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April 16th, 2018, 11:58 PM   #1
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Calculus - Lagrange

if f(x) = (x^p)/(sinx)^q when 0 < x < 90
= 0 when x = 0
Then prove that L agrange’s mean value theorem is applicable to f(x) in closed interval [0, x] only when p >q .

Could u please put some hint
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April 17th, 2018, 03:05 AM   #2
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The mean value theorem, applied to interval [0, x] requires that f be differentiable on the open interval (0, x) and continuous on the closed interval [0, x]. Can you show that?

(Does the problem really say "0< x< 90"? That "90" looks like 90 degrees and it is very unusual to use degrees rather than radians in Calculus)
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April 17th, 2018, 04:21 AM   #3
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U are correct this is in radians ( pi/2) . However , could u please help me proving that Lagrange's MVT applies to the above only when p> q
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April 17th, 2018, 05:16 AM   #4
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You should focus on that condition of continuity. What can you tell about the continuity of $f(X)$ at $x=0$?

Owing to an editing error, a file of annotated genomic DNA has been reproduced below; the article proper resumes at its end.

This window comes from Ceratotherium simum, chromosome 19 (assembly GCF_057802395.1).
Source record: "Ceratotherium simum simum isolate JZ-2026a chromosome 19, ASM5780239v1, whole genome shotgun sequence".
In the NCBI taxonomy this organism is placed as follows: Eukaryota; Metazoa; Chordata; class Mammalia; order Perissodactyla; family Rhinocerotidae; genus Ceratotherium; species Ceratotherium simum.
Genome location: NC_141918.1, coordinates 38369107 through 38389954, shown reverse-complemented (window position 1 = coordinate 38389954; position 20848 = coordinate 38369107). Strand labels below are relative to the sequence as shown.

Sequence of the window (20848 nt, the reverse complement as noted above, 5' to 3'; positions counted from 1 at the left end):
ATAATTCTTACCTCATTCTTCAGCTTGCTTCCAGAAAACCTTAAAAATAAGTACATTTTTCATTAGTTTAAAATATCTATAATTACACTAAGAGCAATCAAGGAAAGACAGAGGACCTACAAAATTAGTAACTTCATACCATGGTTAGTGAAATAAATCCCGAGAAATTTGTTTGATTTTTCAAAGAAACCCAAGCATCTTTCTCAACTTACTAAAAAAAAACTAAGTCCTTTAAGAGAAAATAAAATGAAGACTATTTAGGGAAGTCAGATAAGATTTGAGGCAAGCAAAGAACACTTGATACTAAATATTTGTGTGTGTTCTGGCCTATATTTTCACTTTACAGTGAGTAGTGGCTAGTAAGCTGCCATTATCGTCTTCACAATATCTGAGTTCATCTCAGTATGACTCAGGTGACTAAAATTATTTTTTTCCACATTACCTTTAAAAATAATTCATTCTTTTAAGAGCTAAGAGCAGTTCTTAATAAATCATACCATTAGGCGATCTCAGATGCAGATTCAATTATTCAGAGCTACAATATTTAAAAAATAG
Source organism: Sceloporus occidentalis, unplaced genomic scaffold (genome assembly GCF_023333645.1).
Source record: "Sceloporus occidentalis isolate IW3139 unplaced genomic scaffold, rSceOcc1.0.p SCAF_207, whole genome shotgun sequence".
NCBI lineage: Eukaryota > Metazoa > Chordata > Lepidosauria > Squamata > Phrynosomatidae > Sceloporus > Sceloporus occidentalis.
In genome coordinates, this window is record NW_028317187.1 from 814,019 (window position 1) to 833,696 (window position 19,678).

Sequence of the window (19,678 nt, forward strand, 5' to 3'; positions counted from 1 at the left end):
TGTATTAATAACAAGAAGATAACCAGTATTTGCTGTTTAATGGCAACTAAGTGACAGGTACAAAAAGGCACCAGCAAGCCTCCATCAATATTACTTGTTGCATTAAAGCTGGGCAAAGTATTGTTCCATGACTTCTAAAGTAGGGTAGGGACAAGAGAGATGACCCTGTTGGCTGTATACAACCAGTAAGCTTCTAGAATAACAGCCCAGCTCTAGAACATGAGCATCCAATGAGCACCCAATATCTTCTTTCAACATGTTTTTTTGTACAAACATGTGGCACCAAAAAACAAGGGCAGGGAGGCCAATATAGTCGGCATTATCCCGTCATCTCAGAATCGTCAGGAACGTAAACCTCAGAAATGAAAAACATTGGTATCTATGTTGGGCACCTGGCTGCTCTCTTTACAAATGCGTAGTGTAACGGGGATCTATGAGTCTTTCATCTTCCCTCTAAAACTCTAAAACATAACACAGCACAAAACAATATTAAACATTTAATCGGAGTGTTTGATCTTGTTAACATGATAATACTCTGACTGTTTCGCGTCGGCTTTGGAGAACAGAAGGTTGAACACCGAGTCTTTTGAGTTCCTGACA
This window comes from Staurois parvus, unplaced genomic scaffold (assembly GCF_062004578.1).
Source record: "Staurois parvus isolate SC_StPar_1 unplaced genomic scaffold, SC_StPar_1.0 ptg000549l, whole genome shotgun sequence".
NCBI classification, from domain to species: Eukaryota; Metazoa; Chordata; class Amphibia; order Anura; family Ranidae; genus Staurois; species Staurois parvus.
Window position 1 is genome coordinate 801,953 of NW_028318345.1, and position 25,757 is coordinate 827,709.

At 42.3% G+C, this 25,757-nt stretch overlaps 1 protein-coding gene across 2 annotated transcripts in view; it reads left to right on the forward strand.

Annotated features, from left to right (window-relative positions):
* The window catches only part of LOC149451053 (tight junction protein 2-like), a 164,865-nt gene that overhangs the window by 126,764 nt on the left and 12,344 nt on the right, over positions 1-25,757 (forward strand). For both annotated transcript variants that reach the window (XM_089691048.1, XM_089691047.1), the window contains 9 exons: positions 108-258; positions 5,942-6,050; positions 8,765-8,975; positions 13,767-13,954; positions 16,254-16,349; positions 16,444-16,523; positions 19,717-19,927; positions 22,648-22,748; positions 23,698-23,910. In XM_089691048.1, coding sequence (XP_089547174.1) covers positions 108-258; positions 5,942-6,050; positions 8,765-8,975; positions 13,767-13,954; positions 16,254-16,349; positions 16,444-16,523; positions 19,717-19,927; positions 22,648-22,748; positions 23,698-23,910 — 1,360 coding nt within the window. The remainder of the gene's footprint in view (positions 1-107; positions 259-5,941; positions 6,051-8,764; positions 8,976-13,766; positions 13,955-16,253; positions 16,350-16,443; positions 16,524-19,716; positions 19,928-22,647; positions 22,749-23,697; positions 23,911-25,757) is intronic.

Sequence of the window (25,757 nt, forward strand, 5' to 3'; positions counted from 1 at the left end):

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April 17th, 2018, 06:18 AM   #5
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What is $\displaystyle \lim_{x\to 0}\frac{x^p}{sin^q(x)}$ for different values of p and q?

Notice that:

if p= q you can write the function as $\displaystyle \left(\frac{x}{sin(x)}\right)^p$.

If p> q, taking r= p- q, you can write the function as $\displaystyle \left(\frac{x}{sin(x)}\right)^q x^r$.

If p< q, taking r= q- r, you can write the function as $\displaystyle \left(\frac{x}{sin(x)}\right)^q\left(\frac{1}{sin( x)}\right)^r$.

Last edited by Country Boy; April 17th, 2018 at 06:42 AM.
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April 17th, 2018, 09:24 PM   #6
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Thanks . Got it .The R.H.L = 0 only when p>q
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April 17th, 2018, 10:51 PM   #7
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I mean R.H.L = 0 ( at x--> 0+)
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